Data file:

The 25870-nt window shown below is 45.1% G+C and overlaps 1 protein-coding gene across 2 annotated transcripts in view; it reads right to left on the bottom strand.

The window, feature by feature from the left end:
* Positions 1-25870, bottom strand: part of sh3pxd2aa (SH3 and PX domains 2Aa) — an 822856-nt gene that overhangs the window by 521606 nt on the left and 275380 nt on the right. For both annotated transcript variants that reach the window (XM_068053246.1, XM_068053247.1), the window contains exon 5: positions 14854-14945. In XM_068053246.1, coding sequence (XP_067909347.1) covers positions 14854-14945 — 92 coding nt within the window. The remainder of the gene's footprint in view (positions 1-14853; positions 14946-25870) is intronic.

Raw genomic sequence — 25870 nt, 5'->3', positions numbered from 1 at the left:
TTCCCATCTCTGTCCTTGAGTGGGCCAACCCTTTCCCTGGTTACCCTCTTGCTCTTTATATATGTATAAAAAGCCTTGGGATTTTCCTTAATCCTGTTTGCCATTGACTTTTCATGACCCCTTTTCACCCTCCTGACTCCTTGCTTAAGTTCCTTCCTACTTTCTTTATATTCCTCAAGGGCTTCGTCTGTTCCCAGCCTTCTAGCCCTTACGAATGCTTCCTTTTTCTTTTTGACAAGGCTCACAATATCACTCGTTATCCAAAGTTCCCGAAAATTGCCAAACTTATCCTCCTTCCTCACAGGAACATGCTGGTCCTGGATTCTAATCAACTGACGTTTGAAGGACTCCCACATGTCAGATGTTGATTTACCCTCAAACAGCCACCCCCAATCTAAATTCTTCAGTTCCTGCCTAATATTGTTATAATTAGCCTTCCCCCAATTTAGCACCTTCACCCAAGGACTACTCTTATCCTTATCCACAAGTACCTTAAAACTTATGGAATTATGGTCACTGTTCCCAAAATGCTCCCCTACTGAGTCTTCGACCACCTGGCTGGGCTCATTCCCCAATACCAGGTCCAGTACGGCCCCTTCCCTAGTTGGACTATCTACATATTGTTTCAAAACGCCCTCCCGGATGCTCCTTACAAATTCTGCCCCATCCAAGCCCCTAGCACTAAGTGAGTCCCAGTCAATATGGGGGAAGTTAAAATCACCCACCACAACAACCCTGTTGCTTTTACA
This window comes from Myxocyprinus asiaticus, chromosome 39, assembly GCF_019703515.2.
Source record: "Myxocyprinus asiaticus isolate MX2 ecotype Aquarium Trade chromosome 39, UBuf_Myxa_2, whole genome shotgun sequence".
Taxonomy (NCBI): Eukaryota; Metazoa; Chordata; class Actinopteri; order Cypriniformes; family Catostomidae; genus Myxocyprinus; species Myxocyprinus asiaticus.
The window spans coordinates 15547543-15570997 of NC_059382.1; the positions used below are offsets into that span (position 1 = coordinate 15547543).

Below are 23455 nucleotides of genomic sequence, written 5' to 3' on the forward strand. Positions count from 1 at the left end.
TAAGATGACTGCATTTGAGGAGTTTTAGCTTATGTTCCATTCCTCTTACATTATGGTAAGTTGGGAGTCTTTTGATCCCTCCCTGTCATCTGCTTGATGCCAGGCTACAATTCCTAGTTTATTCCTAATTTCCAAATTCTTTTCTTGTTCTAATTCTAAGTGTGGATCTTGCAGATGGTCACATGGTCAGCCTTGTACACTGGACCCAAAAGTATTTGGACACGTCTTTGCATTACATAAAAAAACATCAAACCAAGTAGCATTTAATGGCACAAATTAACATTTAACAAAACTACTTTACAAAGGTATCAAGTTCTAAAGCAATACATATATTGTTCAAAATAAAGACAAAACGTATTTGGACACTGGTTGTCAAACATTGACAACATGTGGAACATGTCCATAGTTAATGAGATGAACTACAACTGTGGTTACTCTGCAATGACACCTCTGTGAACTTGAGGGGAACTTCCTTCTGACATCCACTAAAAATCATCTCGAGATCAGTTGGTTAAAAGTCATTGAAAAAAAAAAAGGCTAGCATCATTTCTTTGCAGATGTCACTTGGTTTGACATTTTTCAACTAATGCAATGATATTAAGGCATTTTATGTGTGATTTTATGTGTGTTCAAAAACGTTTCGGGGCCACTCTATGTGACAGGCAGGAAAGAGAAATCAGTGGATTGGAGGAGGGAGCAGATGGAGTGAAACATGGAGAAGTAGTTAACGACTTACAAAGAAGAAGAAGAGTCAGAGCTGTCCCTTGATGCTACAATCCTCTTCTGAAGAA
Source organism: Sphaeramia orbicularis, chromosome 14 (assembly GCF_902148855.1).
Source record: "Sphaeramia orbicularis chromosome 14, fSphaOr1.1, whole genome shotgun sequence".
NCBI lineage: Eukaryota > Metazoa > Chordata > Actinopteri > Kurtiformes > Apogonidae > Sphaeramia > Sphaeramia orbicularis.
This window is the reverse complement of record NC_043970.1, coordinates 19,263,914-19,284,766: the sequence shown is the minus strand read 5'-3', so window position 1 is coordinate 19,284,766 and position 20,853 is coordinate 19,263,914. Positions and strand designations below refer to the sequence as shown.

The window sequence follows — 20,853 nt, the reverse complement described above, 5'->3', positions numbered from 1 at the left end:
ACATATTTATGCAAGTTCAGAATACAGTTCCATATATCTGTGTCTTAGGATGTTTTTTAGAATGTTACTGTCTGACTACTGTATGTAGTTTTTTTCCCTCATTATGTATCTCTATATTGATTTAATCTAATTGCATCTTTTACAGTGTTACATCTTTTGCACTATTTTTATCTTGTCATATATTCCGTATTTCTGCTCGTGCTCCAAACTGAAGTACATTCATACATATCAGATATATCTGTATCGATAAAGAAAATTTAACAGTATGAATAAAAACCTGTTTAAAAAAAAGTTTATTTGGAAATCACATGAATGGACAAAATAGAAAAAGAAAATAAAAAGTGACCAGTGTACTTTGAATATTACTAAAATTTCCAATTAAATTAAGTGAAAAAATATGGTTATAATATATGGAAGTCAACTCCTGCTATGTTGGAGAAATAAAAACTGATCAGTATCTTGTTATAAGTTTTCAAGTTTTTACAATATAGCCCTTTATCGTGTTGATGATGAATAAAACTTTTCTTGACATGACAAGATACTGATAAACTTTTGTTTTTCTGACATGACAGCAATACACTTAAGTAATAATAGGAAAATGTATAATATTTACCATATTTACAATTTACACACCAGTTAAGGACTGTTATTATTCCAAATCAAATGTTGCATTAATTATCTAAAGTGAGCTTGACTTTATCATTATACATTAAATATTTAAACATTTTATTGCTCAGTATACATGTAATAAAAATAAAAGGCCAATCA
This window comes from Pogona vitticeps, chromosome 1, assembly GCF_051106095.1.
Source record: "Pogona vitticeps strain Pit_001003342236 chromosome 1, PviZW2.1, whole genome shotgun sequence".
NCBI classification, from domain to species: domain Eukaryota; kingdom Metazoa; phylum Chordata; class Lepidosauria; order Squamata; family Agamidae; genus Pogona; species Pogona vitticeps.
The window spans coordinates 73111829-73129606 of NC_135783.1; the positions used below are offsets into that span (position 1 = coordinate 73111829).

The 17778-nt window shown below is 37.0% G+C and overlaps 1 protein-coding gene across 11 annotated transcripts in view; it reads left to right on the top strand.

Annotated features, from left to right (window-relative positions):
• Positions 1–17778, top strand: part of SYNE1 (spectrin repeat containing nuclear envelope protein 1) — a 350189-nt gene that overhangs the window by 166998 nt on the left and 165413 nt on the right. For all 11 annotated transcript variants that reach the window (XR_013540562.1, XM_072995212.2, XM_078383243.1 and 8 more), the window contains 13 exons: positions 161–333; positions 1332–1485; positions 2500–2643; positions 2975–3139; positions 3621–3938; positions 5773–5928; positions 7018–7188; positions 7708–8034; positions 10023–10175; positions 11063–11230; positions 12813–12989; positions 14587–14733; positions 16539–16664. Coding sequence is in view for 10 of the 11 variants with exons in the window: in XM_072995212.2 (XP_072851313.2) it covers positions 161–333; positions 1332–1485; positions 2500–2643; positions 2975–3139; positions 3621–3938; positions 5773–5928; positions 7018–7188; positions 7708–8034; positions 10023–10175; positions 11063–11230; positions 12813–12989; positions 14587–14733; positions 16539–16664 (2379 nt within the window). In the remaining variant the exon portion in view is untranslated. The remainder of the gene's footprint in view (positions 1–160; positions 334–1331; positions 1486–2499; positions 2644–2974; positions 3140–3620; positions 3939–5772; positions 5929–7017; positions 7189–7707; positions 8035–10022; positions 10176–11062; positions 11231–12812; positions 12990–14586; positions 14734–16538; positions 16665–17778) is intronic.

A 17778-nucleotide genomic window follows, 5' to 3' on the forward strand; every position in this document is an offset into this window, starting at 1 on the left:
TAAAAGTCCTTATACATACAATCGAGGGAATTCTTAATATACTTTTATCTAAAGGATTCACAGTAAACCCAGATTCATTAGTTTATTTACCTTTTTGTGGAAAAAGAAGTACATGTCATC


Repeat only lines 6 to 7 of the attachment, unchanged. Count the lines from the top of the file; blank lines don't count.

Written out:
This window comes from Myxocyprinus asiaticus, chromosome 39, assembly GCF_019703515.2.
Source record: "Myxocyprinus asiaticus isolate MX2 ecotype Aquarium Trade chromosome 39, UBuf_Myxa_2, whole genome shotgun sequence".